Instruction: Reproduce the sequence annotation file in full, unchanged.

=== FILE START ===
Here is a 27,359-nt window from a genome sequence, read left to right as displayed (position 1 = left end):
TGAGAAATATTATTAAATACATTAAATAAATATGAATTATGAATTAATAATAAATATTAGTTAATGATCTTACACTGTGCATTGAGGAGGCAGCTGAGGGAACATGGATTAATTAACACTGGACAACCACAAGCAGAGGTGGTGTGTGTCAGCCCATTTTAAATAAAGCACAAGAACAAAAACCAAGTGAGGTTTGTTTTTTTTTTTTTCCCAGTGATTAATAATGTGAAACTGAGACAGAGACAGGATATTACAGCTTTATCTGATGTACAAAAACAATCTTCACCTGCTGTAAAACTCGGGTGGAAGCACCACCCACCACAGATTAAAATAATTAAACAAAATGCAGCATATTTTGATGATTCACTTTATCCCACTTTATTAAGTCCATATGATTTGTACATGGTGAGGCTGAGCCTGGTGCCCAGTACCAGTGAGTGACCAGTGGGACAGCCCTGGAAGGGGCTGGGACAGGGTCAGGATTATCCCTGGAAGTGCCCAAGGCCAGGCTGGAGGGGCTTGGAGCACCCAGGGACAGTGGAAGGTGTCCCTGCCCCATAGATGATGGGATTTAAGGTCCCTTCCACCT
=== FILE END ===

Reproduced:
Here is a 27,359-nt window from a genome sequence, read left to right as displayed (position 1 = left end):
TGAGAAATATTATTAAATACATTAAATAAATATGAATTATGAATTAATAATAAATATTAGTTAATGATCTTACACTGTGCATTGAGGAGGCAGCTGAGGGAACATGGATTAATTAACACTGGACAACCACAAGCAGAGGTGGTGTGTGTCAGCCCATTTTAAATAAAGCACAAGAACAAAAACCAAGTGAGGTTTGTTTTTTTTTTTTTCCCAGTGATTAATAATGTGAAACTGAGACAGAGACAGGATATTACAGCTTTATCTGATGTACAAAAACAATCTTCACCTGCTGTAAAACTCGGGTGGAAGCACCACCCACCACAGATTAAAATAATTAAACAAAATGCAGCATATTTTGATGATTCACTTTATCCCACTTTATTAAGTCCATATGATTTGTACATGGTGAGGCTGAGCCTGGTGCCCAGTACCAGTGAGTGACCAGTGGGACAGCCCTGGAAGGGGCTGGGACAGGGTCAGGATTATCCCTGGAAGTGCCCAAGGCCAGGCTGGAGGGGCTTGGAGCACCCAGGGACAGTGGAAGGTGTCCCTGCCCCATAGATGATGGGATTTAAGGTCCCTTCCACCT